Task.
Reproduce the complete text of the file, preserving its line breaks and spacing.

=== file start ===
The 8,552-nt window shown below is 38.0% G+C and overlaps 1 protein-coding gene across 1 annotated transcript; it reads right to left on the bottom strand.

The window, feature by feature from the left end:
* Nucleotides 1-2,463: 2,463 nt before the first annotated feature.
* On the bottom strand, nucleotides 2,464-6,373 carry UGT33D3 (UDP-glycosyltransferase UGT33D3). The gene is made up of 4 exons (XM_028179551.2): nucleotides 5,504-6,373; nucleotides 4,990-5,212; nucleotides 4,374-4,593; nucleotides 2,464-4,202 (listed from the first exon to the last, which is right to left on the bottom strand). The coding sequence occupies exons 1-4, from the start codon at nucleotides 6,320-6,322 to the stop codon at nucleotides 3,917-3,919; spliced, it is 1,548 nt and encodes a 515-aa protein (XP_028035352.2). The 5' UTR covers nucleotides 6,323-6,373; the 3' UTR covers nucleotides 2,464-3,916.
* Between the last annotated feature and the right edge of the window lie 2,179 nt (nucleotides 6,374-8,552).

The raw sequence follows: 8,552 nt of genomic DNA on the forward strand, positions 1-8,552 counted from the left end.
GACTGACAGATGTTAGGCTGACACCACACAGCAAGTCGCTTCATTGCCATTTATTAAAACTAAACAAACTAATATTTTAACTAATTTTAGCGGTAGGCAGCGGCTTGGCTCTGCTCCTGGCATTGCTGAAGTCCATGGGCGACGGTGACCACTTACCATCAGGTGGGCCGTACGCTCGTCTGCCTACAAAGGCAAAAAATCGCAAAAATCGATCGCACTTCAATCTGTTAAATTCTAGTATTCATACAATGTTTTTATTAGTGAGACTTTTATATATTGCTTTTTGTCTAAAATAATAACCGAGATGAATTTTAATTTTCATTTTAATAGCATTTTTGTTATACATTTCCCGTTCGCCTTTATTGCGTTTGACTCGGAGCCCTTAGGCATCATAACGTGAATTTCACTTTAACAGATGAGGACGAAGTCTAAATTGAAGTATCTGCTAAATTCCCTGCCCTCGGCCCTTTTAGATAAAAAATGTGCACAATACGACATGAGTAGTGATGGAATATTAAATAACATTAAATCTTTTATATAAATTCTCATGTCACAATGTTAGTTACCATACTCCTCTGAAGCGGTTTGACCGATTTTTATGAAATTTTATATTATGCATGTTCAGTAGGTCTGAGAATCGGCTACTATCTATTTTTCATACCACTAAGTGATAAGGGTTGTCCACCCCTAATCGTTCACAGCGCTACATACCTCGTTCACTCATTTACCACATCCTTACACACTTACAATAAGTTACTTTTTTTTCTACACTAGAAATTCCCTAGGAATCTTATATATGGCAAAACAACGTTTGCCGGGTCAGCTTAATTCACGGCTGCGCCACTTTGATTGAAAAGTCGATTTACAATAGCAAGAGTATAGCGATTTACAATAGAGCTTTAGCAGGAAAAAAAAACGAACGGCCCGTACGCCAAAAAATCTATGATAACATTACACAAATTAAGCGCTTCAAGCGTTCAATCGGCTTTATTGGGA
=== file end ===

The 8,552-nt window shown below is 38.0% G+C and overlaps 1 protein-coding gene across 1 annotated transcript; it reads right to left on the bottom strand.

The window, feature by feature from the left end:
* Nucleotides 1-2,463: 2,463 nt before the first annotated feature.
* On the bottom strand, nucleotides 2,464-6,373 carry UGT33D3 (UDP-glycosyltransferase UGT33D3). The gene is made up of 4 exons (XM_028179551.2): nucleotides 5,504-6,373; nucleotides 4,990-5,212; nucleotides 4,374-4,593; nucleotides 2,464-4,202 (listed from the first exon to the last, which is right to left on the bottom strand). The coding sequence occupies exons 1-4, from the start codon at nucleotides 6,320-6,322 to the stop codon at nucleotides 3,917-3,919; spliced, it is 1,548 nt and encodes a 515-aa protein (XP_028035352.2). The 5' UTR covers nucleotides 6,323-6,373; the 3' UTR covers nucleotides 2,464-3,916.
* Between the last annotated feature and the right edge of the window lie 2,179 nt (nucleotides 6,374-8,552).

The raw sequence follows: 8,552 nt of genomic DNA on the forward strand, positions 1-8,552 counted from the left end.
GACTGACAGATGTTAGGCTGACACCACACAGCAAGTCGCTTCATTGCCATTTATTAAAACTAAACAAACTAATATTTTAACTAATTTTAGCGGTAGGCAGCGGCTTGGCTCTGCTCCTGGCATTGCTGAAGTCCATGGGCGACGGTGACCACTTACCATCAGGTGGGCCGTACGCTCGTCTGCCTACAAAGGCAAAAAATCGCAAAAATCGATCGCACTTCAATCTGTTAAATTCTAGTATTCATACAATGTTTTTATTAGTGAGACTTTTATATATTGCTTTTTGTCTAAAATAATAACCGAGATGAATTTTAATTTTCATTTTAATAGCATTTTTGTTATACATTTCCCGTTCGCCTTTATTGCGTTTGACTCGGAGCCCTTAGGCATCATAACGTGAATTTCACTTTAACAGATGAGGACGAAGTCTAAATTGAAGTATCTGCTAAATTCCCTGCCCTCGGCCCTTTTAGATAAAAAATGTGCACAATACGACATGAGTAGTGATGGAATATTAAATAACATTAAATCTTTTATATAAATTCTCATGTCACAATGTTAGTTACCATACTCCTCTGAAGCGGTTTGACCGATTTTTATGAAATTTTATATTATGCATGTTCAGTAGGTCTGAGAATCGGCTACTATCTATTTTTCATACCACTAAGTGATAAGGGTTGTCCACCCCTAATCGTTCACAGCGCTACATACCTCGTTCACTCATTTACCACATCCTTACACACTTACAATAAGTTACTTTTTTTTCTACACTAGAAATTCCCTAGGAATCTTATATATGGCAAAACAACGTTTGCCGGGTCAGCTTAATTCACGGCTGCGCCACTTTGATTGAAAAGTCGATTTACAATAGCAAGAGTATAGCGATTTACAATAGAGCTTTAGCAGGAAAAAAAAACGAACGGCCCGTACGCCAAAAAATCTATGATAACATTACACAAATTAAGCGCTTCAAGCGTTCAATCGGCTTTATTGGGA